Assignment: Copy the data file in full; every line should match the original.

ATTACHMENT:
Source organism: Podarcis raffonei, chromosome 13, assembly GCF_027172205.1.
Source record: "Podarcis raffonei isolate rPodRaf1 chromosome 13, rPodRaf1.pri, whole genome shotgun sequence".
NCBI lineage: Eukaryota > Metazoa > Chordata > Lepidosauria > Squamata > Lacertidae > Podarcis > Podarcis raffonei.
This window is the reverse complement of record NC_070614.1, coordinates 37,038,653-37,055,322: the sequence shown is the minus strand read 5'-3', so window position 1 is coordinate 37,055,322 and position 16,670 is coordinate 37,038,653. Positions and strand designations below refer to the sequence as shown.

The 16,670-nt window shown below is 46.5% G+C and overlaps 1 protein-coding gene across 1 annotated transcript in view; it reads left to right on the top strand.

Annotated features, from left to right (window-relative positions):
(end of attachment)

Source organism: Podarcis raffonei, chromosome 13, assembly GCF_027172205.1.
Source record: "Podarcis raffonei isolate rPodRaf1 chromosome 13, rPodRaf1.pri, whole genome shotgun sequence".
NCBI lineage: Eukaryota > Metazoa > Chordata > Lepidosauria > Squamata > Lacertidae > Podarcis > Podarcis raffonei.
This window is the reverse complement of record NC_070614.1, coordinates 37,038,653-37,055,322: the sequence shown is the minus strand read 5'-3', so window position 1 is coordinate 37,055,322 and position 16,670 is coordinate 37,038,653. Positions and strand designations below refer to the sequence as shown.

The 16,670-nt window shown below is 46.5% G+C and overlaps 1 protein-coding gene across 1 annotated transcript in view; it reads left to right on the top strand.

Annotated features, from left to right (window-relative positions):